October 5, 2001 |
When the Virtue and Vice police caught sight of 14-year-old Farkhanda, with her naive eyes and childish face, they gave chase with their sticks and beat her. As she walked home from a family wedding in the capital, Kabul, three weeks ago, Farkhanda crossed the line dividing carefree girlhood from fearful womanhood, simply by showing her face.
September 23, 2001 |
As moves by Afghanistan's neighbors thrust it toward total diplomatic isolation, President Bush appeared to gain additional support from Russia on Saturday in building ties with anti-Taliban resistance forces. The United Arab Emirates broke off diplomatic relations with Afghanistan, and a top Bush administration official said Saudi Arabia is soon expected to follow suit.
August 2, 1990 |
Secretary of State James A. Baker III and Soviet Foreign Minister Eduard A. Shevardnadze concluded two days of talks in the Siberian city of Irkutsk today by agreeing on the importance of Soviet and American cooperation in Asia. "In Asia, too, the Soviet Union and the United States do not regard each other as adversaries," Shevardnadze told reporters during a news conference after the talks. The U.S.
CALIFORNIA | LOCAL
November 18, 2001 |
After all the years away, it would be so easy to stay put, comfortable in America's hulking embrace. But not for the three Farzana sisters. They won't hear of it. Smuggled out of Afghanistan by their parents in 1980 amid the rumble of occupying Soviet tanks, they landed in the United States to start over. Despite adjustments and heartaches, the sisters forged good lives. They have jobs, children, cozy homes in this Bay Area city's deeply rooted Afghan expatriate community.
February 16, 1989 |
Flanked by guards posing for the television cameras, a gray-bearded Afghan rebel leader proclaimed here Wednesday that the Soviet withdrawal from Afghanistan was "one of the most unprecedented events of the last few centuries" and that it "defeated communism's philosophy all over the world as a whole."
April 20, 1992 |
The leader of the Muslim rebel faction that helped drive Afghan President Najibullah from power last week pledged not to take the capital by force, as the besieged new regime said Sunday for the first time that it was considering the rebels' demand that Kabul be ceded to a government drawn from the guerrillas.
September 17, 1991 |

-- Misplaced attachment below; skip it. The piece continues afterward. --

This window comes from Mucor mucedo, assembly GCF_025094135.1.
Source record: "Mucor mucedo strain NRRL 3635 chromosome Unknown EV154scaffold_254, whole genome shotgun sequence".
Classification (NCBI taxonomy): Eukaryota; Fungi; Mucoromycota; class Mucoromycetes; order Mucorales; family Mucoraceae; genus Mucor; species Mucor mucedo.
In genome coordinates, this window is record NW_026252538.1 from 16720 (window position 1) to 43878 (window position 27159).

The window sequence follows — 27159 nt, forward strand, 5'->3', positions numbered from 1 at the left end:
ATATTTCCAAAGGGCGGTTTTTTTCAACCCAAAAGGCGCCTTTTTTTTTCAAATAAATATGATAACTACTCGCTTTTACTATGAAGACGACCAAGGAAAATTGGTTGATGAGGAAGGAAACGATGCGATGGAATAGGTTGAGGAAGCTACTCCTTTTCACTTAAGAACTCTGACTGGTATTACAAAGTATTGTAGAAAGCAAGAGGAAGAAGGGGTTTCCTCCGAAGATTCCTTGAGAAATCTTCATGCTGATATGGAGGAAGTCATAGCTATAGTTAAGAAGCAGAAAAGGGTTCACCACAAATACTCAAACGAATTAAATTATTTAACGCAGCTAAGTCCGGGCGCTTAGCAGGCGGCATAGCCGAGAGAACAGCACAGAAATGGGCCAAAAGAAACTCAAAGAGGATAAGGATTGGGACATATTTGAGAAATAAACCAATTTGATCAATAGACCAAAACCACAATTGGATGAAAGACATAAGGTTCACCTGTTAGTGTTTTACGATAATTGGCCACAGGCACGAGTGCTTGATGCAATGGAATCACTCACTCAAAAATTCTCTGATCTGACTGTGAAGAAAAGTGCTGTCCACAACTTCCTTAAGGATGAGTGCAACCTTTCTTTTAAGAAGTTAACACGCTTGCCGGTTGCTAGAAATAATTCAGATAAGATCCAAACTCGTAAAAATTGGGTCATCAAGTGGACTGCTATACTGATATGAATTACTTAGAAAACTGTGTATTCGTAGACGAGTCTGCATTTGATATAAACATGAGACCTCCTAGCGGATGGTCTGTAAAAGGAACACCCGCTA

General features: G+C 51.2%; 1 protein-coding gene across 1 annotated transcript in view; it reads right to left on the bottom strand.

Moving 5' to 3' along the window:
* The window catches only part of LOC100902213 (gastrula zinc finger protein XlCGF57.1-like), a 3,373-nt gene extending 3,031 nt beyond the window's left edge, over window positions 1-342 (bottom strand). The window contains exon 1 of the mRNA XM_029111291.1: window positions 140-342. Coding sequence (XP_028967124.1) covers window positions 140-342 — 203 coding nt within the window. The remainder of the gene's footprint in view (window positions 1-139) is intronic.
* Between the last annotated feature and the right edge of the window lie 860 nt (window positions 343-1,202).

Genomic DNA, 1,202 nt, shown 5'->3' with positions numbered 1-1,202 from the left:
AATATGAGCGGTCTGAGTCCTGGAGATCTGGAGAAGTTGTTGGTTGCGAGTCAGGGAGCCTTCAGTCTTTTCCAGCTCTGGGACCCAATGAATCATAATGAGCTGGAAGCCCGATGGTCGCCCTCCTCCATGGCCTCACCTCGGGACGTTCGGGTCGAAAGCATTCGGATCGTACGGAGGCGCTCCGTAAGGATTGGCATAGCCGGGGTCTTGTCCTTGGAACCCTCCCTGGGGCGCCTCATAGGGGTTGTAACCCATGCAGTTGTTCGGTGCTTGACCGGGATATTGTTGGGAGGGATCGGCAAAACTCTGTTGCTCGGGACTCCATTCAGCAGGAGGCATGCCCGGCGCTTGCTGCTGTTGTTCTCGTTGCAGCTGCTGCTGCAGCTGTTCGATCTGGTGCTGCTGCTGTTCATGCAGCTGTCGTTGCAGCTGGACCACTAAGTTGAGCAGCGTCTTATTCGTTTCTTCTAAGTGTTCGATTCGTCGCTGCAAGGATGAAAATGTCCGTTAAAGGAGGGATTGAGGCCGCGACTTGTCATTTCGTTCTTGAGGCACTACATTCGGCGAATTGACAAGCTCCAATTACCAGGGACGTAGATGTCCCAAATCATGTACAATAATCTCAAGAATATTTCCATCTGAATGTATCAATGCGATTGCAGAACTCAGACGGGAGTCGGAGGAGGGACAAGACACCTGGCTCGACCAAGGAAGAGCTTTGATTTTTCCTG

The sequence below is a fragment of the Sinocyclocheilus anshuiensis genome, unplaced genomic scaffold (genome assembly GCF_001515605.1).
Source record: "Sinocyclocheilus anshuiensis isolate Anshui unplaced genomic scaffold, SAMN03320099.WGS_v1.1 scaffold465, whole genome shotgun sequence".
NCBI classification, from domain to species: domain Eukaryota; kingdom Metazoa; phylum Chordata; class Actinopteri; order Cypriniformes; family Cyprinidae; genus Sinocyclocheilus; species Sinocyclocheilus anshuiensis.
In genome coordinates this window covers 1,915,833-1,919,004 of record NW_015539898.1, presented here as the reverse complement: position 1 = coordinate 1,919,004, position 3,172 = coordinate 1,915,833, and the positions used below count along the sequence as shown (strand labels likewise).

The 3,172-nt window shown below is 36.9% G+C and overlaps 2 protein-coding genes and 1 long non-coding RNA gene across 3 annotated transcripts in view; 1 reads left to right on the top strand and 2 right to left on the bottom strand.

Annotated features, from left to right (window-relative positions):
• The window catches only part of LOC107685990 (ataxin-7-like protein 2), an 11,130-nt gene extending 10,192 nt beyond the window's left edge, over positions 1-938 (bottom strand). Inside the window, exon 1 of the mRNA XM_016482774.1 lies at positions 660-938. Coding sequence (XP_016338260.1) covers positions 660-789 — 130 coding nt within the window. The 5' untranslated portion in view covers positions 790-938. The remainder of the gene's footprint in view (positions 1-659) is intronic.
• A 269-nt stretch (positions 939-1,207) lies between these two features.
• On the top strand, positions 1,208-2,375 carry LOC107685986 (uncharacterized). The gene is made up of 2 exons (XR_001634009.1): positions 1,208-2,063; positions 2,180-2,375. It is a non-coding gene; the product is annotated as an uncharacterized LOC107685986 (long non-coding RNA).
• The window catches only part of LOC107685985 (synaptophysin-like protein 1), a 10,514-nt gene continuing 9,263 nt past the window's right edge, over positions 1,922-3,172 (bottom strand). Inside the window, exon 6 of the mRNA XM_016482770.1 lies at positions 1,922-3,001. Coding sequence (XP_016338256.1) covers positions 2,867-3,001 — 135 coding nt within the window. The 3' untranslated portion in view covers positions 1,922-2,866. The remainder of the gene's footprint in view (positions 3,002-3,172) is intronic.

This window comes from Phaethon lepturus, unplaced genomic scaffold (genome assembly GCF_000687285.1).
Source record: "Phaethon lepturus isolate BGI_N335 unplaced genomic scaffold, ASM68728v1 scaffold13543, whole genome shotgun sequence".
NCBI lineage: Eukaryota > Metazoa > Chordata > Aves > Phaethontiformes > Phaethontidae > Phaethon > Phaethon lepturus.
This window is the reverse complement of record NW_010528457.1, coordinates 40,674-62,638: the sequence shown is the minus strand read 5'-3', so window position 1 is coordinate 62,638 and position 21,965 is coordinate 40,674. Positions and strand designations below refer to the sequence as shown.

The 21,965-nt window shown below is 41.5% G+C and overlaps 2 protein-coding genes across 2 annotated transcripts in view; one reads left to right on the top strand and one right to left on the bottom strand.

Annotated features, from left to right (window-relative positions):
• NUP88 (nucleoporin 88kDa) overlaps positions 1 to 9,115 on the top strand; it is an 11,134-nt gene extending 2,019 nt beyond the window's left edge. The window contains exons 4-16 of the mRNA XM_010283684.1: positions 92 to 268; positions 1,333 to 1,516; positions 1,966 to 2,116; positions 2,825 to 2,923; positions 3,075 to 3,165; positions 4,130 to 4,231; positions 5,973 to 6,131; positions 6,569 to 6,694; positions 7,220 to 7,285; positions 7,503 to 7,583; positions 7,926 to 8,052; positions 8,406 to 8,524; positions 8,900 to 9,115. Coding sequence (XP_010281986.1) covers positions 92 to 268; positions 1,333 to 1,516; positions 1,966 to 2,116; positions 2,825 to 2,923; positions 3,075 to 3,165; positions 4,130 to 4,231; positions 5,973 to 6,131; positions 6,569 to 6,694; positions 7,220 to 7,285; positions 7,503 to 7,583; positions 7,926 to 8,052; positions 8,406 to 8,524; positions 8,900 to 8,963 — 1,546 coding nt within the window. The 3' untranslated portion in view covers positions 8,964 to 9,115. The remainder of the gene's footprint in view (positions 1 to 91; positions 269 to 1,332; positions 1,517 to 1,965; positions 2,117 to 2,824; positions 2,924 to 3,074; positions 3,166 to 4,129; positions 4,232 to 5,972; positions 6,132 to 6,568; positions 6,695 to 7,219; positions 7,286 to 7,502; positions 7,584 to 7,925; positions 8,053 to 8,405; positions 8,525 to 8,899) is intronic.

Rebel commanders rejected an offer from Afghan President Najibullah to directly negotiate an end to their country's civil war, vowing to fight on to topple his Communist-style government. They also accused fundamentalist rebel chief Gulbuddin Hekmatyar of secretly plotting to form a coalition government with Najibullah and Gen. Shahnawaz Tanai, a former defense minister who defected in 1990.
November 30, 2001 |
Rule 17 bans women from public baths. Rule 9 puts a razor to the hair of any man with a Beatles do. Rule 7 orders up to 10 days' imprisonment for shopkeepers selling materials to make kites. On its surface, the hardcover white booklet with side-by-side passages in the main Afghan languages, Pashto and Dari, appears as benign as a Farmer's Almanac. But inside the 142 pages of the "Official Gazette" is the list of do's and don'ts of life under the Taliban.
June 4, 1991 |
It was a rare moment in international diplomacy. Farid Ahmad Mazdak, the third most powerful official in a nation that has been at virtual war with the United States for more than a decade, had invited two American journalists to an informal Friday lunch in the sitting room of his Kabul apartment.
November 26, 2001 |
The director of surgery at the public hospital was a Muslim cleric with no medical experience. The state bank director had memorized every verse of the Holy Koran but knew nothing of finance. In all the Taliban provincial offices here, only the mullah who headed the provincial office of the Ministry for the Promotion of Virtue and Prevention of Vice appeared qualified for his job.